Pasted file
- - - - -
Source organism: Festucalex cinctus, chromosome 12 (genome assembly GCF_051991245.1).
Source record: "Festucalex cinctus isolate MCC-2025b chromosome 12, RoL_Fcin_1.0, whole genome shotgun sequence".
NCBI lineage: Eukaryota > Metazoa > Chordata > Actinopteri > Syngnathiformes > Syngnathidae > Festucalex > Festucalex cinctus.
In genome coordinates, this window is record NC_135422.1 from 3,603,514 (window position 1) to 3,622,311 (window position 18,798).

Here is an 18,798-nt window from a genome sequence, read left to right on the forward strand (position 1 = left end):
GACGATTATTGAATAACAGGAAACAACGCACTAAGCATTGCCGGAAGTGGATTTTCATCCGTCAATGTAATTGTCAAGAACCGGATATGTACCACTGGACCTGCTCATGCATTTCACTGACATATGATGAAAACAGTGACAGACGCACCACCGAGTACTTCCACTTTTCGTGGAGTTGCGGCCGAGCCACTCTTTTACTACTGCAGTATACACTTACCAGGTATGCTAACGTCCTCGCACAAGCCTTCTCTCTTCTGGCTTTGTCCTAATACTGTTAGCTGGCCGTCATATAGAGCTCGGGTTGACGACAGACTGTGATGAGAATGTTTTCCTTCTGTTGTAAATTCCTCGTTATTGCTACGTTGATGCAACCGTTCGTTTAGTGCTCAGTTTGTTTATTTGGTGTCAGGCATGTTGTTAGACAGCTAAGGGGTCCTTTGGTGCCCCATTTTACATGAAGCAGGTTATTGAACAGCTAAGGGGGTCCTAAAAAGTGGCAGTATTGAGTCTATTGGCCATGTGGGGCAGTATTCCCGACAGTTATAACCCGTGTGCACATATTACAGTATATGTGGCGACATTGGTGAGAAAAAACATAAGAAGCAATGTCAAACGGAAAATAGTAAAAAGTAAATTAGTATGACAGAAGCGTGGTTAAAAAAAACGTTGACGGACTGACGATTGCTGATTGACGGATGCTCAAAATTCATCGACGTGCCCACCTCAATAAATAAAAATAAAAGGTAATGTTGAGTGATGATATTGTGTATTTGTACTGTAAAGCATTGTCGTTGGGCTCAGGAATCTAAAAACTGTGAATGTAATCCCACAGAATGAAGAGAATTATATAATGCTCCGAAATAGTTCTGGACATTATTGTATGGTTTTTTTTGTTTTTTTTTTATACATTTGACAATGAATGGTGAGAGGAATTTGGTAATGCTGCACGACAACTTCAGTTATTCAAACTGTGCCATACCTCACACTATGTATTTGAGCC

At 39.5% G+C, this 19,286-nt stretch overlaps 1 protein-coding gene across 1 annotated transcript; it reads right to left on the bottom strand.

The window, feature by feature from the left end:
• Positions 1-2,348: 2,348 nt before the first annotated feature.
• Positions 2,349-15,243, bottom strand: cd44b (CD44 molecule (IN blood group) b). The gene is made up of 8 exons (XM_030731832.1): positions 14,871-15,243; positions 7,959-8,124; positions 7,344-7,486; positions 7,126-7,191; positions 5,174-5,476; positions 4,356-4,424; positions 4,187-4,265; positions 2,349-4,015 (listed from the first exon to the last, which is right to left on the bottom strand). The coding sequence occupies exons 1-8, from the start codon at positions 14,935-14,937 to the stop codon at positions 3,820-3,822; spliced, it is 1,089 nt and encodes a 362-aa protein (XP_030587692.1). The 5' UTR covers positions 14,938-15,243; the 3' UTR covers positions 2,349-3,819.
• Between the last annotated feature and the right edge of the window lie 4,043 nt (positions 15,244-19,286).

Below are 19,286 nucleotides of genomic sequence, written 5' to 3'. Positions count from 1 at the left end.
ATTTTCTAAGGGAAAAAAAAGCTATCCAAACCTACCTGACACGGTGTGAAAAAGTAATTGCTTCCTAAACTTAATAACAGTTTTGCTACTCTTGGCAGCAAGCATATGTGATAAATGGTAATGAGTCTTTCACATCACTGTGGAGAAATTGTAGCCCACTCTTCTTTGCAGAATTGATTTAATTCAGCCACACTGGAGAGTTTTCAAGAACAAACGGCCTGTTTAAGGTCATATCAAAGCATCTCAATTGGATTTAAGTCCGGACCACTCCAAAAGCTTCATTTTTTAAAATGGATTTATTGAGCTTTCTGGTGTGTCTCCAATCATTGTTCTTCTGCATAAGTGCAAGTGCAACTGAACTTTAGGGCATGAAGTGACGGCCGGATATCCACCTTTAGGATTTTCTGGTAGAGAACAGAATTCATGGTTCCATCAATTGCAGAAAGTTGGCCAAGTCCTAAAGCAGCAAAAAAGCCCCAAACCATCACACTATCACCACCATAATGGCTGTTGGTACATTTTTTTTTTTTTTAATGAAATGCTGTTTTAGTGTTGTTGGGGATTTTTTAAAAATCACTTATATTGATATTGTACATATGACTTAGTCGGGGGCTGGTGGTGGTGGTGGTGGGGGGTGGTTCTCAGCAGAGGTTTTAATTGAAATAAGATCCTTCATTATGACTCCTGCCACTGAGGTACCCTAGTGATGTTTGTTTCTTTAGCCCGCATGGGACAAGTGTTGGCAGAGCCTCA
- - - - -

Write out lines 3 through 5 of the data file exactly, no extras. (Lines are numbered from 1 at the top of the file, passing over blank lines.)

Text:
NCBI lineage: Eukaryota > Metazoa > Chordata > Actinopteri > Syngnathiformes > Syngnathidae > Festucalex > Festucalex cinctus.
In genome coordinates, this window is record NC_135422.1 from 3,603,514 (window position 1) to 3,622,311 (window position 18,798).

Here is an 18,798-nt window from a genome sequence, read left to right on the forward strand (position 1 = left end):